When 1,633 delegates to the Democratic midterm convention sit down in Memphis Friday night to watch a movie extolling President Carter, they will be seeing, in part, a documentary on the power of political incumbency, brought to them courtesy of the U.S. Navy.
The White House and the Democratic National Committee have made extensive use of official government film footage shot by Navy cameramen in producing the motion picture that will precede Carter's speech to the convention.
Rod Goodwin of Magus Corp. the private film company hired by the DNC to produce the film, said yesterday that about a third of the 14-minute production will consist of footage shot by Navy camera crews assigned to the White House to record the president's public activities.
There are no legal prohibitions against use of the film for partisan political purposes, according to Pentagon officials who said they considered that the Navy footage is available to the public.
But use of the government film, which is stored at the Naval Photographic Center and eventually will be turned over to the Carter presidential library in Georgia, resulted in a substantial savings in production costs to the DNC and gave the filmmakers access to the most complete photographic record available of Carter's first two years in office.
What the convention delegates will see in Memphis is not the original Navy film but copies of it produced in a commercial laboratory by a process known as "mastering." According to Denny Pilgrim, head of the firm that made the copies for Magus, the technique is up to 10 times less expensive than producing original film.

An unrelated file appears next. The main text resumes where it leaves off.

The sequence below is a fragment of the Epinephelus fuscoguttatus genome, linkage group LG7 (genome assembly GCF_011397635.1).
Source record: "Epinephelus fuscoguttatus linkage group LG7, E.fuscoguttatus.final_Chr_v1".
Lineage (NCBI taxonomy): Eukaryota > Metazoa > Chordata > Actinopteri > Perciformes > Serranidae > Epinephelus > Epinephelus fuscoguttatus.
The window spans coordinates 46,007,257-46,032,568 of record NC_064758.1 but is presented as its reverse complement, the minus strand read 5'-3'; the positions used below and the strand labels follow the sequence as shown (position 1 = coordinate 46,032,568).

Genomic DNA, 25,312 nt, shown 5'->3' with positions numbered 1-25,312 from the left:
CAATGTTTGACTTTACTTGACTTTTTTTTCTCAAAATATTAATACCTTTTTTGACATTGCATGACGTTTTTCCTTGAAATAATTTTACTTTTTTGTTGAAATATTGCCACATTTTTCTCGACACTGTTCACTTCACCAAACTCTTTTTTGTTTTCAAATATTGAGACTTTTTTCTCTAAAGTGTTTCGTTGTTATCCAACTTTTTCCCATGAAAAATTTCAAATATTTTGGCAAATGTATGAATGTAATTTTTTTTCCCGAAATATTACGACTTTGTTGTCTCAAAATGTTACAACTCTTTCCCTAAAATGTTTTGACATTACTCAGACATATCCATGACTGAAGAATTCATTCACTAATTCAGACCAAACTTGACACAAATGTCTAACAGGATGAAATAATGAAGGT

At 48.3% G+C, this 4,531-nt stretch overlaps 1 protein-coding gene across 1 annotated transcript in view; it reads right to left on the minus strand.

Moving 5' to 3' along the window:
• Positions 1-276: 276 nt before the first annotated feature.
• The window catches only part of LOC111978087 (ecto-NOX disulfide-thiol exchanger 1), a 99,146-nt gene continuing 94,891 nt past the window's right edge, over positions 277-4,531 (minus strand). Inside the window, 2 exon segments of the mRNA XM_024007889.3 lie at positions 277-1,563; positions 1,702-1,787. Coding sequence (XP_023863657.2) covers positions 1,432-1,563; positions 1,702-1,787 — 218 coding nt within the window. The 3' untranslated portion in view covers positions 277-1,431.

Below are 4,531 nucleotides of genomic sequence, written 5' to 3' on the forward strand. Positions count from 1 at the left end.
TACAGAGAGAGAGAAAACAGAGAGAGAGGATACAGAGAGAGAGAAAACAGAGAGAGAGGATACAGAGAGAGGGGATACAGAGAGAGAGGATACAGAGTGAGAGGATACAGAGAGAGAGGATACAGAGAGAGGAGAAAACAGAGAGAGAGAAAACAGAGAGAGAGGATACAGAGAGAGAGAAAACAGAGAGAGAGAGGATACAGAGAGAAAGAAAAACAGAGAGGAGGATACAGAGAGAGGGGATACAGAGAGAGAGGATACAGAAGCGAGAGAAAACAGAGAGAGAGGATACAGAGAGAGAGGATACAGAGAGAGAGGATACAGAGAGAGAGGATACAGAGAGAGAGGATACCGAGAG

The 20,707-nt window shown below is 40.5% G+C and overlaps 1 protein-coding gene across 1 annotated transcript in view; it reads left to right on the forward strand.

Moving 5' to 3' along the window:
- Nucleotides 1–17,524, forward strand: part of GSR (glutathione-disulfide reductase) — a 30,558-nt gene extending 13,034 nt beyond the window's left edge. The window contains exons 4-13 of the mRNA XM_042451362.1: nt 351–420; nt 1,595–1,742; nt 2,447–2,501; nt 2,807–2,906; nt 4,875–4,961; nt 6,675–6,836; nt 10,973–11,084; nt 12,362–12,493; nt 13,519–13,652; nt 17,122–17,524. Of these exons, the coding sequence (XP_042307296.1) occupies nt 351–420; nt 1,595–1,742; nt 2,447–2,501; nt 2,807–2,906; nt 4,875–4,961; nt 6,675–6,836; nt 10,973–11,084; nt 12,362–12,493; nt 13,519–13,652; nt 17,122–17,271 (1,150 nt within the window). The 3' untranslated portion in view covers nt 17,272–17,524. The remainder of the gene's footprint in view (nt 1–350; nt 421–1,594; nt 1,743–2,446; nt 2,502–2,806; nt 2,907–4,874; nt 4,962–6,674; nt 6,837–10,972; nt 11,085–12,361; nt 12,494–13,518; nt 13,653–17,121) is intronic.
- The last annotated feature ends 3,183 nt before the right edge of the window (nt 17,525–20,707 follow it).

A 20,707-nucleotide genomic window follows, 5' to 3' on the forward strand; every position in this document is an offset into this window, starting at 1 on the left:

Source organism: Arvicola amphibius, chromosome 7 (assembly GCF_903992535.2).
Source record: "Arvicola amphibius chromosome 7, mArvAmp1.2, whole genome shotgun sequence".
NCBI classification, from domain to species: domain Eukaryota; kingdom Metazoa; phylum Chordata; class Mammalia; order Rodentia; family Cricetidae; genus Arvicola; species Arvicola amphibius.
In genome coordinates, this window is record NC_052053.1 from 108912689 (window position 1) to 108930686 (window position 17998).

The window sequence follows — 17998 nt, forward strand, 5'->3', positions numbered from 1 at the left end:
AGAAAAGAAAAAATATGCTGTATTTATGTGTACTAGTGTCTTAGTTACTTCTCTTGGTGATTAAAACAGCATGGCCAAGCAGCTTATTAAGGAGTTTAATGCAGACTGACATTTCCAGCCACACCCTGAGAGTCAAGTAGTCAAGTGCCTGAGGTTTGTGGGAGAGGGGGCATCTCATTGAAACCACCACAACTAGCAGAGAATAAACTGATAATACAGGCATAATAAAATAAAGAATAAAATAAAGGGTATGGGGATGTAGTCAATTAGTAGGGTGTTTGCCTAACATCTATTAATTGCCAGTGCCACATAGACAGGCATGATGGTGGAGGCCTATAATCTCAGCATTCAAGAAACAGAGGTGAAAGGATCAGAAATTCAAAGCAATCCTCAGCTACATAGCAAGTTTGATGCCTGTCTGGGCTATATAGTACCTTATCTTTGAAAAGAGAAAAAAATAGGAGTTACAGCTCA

DNC Chairman John White told reporters Thursday that the party is spending about $65,000 to produce the film. It was first suggested about a year ago by Gerald M. Rafshoon, Carter's assistant for communications, who wanted it to be produced by his own advertising agency.
Since then, Rafshoon has moved to the White House, so the project was turned over to Magus, which, under contract to Rafshoon's agency in 1976, had produced film for the Carter campaign's television commercials.
Goodwin said Magus borrowed about 100,000 feet of film from the Navy, from which the producers culled about 8,000 feet that was processed by Pilgrim's firm. Some of this footage was edited into the final production, entitled "A Democratic Partnership" and narrated by actor E. G. Marshall.
Jack Horton. head of the naval film unit, said the Navy will be paid for any costs to it in locating the film sought by Magus. He said he did not recall former president Ford making similar use of Navy footage in his campaign.
Technically the film belongs to the Navy, but access to it is controlled by the White House. Anne Edwards, White House television coordinator in Rafshoon's office, said she never thought twice about allowing Magus to use the film.
"I considered it public access stuff," she said, adding that the White House routinely approves use of Navy footage film by documentary filmmakers, educational organizations and others. Edwards said she has approved use of the Navy film by a few Democratic political candidates, but has had no requests from Republicans.
Rafshoon also defended use of the government film at a Democratic function. "That's stock footage that can be bought by anyone," he said.
Asked if the White House would allow the Republican National Committee to use the film to produce a presumably critical movie about Carter, he replied, "Absolutely."